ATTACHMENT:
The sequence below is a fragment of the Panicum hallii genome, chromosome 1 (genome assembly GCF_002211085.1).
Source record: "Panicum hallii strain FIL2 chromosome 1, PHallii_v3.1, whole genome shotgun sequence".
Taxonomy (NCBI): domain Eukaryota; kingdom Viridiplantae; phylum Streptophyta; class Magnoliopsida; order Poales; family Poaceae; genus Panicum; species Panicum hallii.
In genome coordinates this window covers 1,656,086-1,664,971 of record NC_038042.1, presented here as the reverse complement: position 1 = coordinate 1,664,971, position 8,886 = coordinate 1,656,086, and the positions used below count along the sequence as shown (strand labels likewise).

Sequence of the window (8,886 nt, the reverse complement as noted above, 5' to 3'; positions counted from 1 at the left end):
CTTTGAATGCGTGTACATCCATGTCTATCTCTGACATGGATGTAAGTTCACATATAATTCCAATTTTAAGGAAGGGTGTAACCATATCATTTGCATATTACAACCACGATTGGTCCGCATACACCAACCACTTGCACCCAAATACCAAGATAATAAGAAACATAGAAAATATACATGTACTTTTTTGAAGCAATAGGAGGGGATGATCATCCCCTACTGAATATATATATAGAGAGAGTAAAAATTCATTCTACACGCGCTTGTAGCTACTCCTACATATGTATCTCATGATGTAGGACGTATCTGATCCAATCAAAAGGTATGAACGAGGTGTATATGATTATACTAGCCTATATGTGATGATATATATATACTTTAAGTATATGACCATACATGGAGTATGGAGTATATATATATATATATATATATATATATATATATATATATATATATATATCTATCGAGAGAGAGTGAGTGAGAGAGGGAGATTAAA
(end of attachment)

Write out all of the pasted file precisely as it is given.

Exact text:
The sequence below is a fragment of the Panicum hallii genome, chromosome 1 (genome assembly GCF_002211085.1).
Source record: "Panicum hallii strain FIL2 chromosome 1, PHallii_v3.1, whole genome shotgun sequence".
Taxonomy (NCBI): domain Eukaryota; kingdom Viridiplantae; phylum Streptophyta; class Magnoliopsida; order Poales; family Poaceae; genus Panicum; species Panicum hallii.
In genome coordinates this window covers 1,656,086-1,664,971 of record NC_038042.1, presented here as the reverse complement: position 1 = coordinate 1,664,971, position 8,886 = coordinate 1,656,086, and the positions used below count along the sequence as shown (strand labels likewise).

Sequence of the window (8,886 nt, the reverse complement as noted above, 5' to 3'; positions counted from 1 at the left end):
CTTTGAATGCGTGTACATCCATGTCTATCTCTGACATGGATGTAAGTTCACATATAATTCCAATTTTAAGGAAGGGTGTAACCATATCATTTGCATATTACAACCACGATTGGTCCGCATACACCAACCACTTGCACCCAAATACCAAGATAATAAGAAACATAGAAAATATACATGTACTTTTTTGAAGCAATAGGAGGGGATGATCATCCCCTACTGAATATATATATAGAGAGAGTAAAAATTCATTCTACACGCGCTTGTAGCTACTCCTACATATGTATCTCATGATGTAGGACGTATCTGATCCAATCAAAAGGTATGAACGAGGTGTATATGATTATACTAGCCTATATGTGATGATATATATATACTTTAAGTATATGACCATACATGGAGTATGGAGTATATATATATATATATATATATATATATATATATATATATATATATATATCTATCGAGAGAGAGTGAGTGAGAGAGGGAGATTAAA